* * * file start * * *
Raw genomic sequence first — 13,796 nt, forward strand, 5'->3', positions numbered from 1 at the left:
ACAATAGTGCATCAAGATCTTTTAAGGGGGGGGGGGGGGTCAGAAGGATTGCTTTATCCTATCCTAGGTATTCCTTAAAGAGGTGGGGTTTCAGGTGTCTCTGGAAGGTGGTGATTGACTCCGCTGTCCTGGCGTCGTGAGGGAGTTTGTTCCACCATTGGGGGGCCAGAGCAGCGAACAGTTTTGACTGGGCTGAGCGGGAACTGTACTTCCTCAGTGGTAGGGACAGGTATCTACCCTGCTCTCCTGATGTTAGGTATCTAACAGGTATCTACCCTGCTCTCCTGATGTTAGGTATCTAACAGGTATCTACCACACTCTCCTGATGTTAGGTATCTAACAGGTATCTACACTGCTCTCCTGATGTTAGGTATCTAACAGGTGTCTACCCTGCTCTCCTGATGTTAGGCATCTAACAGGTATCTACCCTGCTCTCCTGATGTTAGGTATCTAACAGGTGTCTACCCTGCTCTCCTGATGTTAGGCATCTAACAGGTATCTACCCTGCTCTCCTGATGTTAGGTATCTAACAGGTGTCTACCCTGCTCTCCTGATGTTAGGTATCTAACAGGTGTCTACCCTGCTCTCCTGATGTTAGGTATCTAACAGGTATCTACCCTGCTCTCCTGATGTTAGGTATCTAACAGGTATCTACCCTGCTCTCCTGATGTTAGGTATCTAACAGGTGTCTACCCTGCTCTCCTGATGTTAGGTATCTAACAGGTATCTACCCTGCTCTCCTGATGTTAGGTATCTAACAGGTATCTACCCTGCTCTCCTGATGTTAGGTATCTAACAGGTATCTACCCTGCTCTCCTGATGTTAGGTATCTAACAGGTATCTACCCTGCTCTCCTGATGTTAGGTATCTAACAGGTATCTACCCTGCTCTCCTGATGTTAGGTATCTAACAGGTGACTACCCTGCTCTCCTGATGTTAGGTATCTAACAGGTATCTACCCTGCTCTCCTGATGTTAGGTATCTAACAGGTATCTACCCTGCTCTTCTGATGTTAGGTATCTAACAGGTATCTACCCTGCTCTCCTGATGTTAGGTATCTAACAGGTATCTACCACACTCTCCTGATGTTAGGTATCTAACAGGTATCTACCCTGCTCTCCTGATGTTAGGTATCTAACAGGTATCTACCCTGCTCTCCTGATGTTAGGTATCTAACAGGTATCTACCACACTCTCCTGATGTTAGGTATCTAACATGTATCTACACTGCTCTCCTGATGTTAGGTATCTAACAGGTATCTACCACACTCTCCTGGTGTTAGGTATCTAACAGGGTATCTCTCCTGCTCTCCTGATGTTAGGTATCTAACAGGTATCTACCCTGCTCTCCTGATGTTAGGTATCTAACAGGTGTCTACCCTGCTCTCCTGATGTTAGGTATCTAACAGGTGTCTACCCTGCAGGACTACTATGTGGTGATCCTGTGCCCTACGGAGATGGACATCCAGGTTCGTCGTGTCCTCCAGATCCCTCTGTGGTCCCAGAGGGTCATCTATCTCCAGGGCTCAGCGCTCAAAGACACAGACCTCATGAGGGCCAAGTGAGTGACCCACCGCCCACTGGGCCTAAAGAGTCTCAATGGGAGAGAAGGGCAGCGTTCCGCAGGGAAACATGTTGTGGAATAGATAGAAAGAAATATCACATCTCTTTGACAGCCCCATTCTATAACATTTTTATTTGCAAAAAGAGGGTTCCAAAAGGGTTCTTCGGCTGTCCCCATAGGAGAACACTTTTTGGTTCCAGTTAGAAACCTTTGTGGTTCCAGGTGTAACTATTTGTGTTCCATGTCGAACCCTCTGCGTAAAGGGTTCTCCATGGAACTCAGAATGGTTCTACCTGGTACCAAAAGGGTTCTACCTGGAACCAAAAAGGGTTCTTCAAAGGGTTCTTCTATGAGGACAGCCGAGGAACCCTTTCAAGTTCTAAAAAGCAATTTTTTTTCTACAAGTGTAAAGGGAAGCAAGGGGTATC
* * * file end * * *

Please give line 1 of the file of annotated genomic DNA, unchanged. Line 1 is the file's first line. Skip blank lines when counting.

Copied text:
Raw genomic sequence first — 13,796 nt, forward strand, 5'->3', positions numbered from 1 at the left: